Exceptions: an inmate may be assigned to light duty non-hazardous work in camp if a department physician specifically approves such assignment."
In 2002, the California Legislature enacted Penal Code section 2933.3, which permits inmates assigned to fire camps to "earn two days of worktime credit for every one day of service" for work performed after January 1, 2003. Regulations adopted in the wake of this change established a new work group F, for inmates assigned to "full-time conservation camp work," who "shall be awarded two days credit for each day of qualifying performance." 15 Cal. Code Regs. § 3044 (b)(1). "[A]ll assignments or reassignments of an inmate to a work/training incentive group shall be made by a classification committee in accordance with this section." Id.; see also DOM §§ 51130.8 (Classification Committee evaluates escape potential when considering camp placement), 62010.3.2 (duties of Associate Warden, member of Classification Committee, include approval of camp placement), 62010.8 (duties of Institution Classification Committees include program participation and transfer) & 62010.8.4 (duties of Unit Classification Committee (UCC) include program and transfer).
In a memorandum concerning the implementation of the new Work Group F dated January 24, 2003, W.A. Duncan, CDCR's Deputy Director of the Institutions Division, discussed the criteria for camp placement in wake of changes to California Penal Code § 2933.3. In the memorandum, Duncan wrote:
Effective immediately, during RC [Reception Center] processing and during regular GP Classification Committees (initial, annual, program reviews, etc) inmates shall be evaluated for Camp placement utilizing this criteria.
Ex. A at 36-37; see also RT 88.
In December 2003, Roseanne Campbell, then the Director of CDCR's Health Care Services Division, issued a memo about the medical criteria for camp placement. It read in part:
To be medically cleared for Grade/EFF or Camp Skills, inmates must be physically and mentally capable of completing their assigned duties safely and effectively, without being placed at risk by individual medical conditions when they work in remote locations without prompt access to emergency medical or definitive medical care, or when they work under severe and possibly adverse environmental conditions including but not necessarily limited to, exposure to: extreme heat, cold, rain, snow and /or high-pressure water, high altitude (above 5,000 feet), potentially toxic inhaled particulate and gasses, or wildfires.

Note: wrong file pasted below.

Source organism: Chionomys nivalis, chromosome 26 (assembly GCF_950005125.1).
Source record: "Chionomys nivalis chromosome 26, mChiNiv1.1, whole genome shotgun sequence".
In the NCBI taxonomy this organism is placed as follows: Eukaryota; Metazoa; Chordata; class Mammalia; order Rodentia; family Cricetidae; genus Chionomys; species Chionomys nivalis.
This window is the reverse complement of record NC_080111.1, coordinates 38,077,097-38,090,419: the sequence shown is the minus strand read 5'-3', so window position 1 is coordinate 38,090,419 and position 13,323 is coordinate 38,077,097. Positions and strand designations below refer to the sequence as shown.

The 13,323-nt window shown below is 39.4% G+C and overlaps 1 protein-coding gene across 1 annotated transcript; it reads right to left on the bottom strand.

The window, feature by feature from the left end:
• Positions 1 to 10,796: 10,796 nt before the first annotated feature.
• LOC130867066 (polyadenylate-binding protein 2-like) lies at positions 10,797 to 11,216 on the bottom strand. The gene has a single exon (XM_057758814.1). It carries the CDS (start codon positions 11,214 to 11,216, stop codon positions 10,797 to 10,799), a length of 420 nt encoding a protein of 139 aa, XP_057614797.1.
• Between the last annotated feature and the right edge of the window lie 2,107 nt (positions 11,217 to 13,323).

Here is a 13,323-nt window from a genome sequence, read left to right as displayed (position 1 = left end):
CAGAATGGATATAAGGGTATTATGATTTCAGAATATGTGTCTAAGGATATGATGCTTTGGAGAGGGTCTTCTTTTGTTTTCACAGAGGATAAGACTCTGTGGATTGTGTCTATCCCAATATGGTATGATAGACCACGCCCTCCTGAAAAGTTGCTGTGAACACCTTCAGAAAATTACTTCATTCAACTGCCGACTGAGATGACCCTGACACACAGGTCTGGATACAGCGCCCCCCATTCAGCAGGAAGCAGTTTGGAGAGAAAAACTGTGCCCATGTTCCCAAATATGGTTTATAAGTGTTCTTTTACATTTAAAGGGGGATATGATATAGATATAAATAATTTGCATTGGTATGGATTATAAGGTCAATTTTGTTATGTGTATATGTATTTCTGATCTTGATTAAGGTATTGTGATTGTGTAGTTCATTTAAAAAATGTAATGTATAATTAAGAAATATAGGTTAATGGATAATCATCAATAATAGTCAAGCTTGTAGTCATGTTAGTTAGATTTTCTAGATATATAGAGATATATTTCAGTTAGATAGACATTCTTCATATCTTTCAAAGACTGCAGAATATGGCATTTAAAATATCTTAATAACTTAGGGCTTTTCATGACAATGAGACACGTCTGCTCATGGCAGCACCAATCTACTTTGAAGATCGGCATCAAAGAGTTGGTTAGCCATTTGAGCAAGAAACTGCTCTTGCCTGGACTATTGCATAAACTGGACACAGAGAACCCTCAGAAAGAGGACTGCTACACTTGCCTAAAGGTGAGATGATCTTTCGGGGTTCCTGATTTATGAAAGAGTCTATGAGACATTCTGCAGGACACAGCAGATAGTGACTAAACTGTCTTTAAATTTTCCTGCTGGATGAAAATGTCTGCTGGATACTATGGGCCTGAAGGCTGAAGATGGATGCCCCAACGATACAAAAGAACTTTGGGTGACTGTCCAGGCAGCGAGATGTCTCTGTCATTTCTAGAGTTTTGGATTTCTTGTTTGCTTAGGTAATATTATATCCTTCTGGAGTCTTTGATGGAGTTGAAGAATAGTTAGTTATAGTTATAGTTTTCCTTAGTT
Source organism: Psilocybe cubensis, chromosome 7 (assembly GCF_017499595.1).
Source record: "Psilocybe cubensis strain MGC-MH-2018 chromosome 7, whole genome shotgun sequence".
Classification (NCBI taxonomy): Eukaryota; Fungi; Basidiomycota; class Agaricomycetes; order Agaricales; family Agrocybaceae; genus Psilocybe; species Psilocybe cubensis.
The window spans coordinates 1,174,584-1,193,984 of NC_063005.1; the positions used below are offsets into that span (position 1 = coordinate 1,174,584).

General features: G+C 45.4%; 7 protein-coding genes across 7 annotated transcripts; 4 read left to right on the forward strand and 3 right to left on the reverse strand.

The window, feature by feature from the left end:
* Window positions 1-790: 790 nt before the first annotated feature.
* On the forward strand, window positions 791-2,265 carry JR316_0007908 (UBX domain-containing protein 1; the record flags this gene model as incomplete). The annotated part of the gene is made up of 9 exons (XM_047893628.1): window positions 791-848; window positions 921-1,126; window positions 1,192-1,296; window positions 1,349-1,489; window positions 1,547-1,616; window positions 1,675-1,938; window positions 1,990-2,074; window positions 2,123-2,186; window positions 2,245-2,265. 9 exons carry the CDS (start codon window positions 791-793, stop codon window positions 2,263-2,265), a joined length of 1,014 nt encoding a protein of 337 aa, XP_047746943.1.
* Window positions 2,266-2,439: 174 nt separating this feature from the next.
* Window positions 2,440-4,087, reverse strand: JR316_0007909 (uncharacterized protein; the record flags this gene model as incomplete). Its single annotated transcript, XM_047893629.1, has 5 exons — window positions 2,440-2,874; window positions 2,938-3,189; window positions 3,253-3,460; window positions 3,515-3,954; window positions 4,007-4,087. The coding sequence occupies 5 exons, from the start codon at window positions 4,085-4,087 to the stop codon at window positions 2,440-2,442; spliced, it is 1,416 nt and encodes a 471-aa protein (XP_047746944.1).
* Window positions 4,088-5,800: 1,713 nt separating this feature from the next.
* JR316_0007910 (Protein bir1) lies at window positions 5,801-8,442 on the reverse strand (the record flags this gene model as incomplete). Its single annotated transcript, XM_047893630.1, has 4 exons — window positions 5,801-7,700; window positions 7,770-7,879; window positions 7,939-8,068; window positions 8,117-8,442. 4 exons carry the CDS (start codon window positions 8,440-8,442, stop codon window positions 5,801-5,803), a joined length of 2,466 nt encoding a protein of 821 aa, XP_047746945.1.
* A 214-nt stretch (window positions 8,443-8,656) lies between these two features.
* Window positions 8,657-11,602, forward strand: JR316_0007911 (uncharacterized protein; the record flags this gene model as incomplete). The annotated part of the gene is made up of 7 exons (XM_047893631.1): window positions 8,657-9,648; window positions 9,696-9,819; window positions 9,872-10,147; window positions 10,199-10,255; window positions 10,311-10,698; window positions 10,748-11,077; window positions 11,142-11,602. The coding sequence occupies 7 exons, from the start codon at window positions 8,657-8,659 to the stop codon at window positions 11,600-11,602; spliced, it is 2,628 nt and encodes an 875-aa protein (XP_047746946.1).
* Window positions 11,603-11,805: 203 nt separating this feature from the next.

In addition to this somewhat general standard, the CDCR promulgated camp criteria to be listed on posters to be placed in medical clinics conducting camp screenings. Among the conditions listed were "no reportable or acutely contagious infectious disease" and "R/C BP: No higher than 150/95." Ex. C (poster criteria); RT 16-17. Petitioner relied on the criteria listed on the posters in examining witnesses at the evidentiary hearing. See RT 14-15,
98. The court relies on the undisputed complete criteria in its ultimate factual findings. These provide in part:
NO hypertension currently requiring treatment with more than two (2) permitted antihypertensive medications, or with a loop diuretic: . . .
Resting seated blood pressure no higher than:
Systolic: no greater than 140 mm Hg
Diastolic: no greater than 90 mm Hg Patients on loop diuretics may be cleared for Camp if their blood pressure has normalized and remained stable over the last 6 months, but must have a CDC 128-C medical chrono restricting them to Camp and denying them permission to go to a Fire Line.
Ex. C (criteria at 9). The complete criteria concerning infectious disease provided:
NO reportable or currently contagious infectious disease requiring assessment by nursing staff (RN or MTA) more often than every sixty (60) days.
NO contagious or reportable infectious disease requiring assessment by a physician or ancillary provider more often than every four (4) months.
NO contagious or reportable infectious disease requiring specialist assessment or follow up more often ...